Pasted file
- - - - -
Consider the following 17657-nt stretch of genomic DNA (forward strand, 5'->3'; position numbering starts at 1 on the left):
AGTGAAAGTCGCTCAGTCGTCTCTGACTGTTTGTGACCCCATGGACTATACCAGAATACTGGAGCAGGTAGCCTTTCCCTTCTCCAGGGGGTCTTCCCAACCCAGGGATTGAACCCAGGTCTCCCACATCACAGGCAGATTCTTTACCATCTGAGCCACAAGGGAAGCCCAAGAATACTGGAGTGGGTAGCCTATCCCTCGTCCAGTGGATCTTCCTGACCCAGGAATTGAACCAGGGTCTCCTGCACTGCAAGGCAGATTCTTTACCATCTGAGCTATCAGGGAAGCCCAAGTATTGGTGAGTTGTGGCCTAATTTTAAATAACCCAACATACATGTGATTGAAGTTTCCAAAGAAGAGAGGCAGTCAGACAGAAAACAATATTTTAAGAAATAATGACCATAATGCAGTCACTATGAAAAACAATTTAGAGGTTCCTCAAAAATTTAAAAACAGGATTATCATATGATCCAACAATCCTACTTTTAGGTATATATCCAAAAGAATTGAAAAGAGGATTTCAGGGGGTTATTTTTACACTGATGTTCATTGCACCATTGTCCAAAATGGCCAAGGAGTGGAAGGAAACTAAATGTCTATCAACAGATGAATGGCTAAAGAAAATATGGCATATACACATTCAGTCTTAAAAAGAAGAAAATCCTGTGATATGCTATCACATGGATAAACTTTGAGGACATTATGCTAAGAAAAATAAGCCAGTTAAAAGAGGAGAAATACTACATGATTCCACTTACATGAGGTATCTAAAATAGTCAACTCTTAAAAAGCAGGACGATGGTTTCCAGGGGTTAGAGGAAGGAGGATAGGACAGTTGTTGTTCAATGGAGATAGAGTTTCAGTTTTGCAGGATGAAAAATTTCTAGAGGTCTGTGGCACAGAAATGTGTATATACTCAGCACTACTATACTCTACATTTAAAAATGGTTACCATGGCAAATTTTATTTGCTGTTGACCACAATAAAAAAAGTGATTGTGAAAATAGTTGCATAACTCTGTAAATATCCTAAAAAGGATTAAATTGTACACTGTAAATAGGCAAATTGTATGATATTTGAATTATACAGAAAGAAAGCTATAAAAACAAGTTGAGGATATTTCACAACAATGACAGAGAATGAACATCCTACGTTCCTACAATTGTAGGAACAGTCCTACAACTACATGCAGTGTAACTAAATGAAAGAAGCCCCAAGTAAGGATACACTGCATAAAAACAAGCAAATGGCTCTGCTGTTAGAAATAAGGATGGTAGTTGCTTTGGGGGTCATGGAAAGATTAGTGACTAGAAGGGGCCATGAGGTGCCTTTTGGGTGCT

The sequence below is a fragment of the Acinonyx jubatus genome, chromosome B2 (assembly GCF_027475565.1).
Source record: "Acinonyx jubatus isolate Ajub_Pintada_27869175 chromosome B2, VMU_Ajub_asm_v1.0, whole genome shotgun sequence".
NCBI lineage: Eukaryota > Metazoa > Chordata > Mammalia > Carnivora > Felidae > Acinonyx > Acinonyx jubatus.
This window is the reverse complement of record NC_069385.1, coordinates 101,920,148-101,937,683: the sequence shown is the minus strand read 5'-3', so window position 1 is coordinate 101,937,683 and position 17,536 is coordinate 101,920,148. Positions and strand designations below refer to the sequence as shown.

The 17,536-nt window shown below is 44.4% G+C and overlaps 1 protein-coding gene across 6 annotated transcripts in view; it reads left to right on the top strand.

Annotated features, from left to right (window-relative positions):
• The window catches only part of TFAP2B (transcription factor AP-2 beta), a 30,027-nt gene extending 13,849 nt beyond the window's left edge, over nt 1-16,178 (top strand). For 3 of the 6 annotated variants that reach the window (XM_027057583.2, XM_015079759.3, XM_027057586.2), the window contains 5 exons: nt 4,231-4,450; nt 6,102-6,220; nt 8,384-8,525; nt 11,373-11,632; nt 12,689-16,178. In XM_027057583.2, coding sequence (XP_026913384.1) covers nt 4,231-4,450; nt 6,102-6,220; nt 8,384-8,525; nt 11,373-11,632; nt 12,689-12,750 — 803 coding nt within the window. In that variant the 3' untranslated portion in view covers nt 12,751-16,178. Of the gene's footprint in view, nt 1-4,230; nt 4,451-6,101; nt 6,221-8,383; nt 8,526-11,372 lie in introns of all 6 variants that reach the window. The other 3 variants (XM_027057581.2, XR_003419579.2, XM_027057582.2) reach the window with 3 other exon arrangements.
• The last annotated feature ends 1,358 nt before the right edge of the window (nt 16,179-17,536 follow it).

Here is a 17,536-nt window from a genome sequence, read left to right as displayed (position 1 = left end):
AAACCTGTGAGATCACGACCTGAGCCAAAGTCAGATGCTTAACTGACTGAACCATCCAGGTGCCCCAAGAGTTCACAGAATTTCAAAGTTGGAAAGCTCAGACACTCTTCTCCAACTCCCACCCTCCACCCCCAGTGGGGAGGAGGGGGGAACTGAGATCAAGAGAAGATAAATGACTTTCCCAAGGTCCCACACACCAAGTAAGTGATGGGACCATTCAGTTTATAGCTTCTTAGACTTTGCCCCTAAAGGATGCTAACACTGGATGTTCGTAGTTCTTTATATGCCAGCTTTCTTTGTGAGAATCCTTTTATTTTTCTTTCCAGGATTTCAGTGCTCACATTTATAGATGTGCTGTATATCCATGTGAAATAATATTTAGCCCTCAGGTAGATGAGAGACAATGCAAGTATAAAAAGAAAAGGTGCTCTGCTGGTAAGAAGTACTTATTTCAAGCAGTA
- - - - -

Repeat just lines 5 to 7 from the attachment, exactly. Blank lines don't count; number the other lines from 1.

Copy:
NCBI lineage: Eukaryota > Metazoa > Chordata > Mammalia > Carnivora > Felidae > Acinonyx > Acinonyx jubatus.
This window is the reverse complement of record NC_069385.1, coordinates 101,920,148-101,937,683: the sequence shown is the minus strand read 5'-3', so window position 1 is coordinate 101,937,683 and position 17,536 is coordinate 101,920,148. Positions and strand designations below refer to the sequence as shown.

The 17,536-nt window shown below is 44.4% G+C and overlaps 1 protein-coding gene across 6 annotated transcripts in view; it reads left to right on the top strand.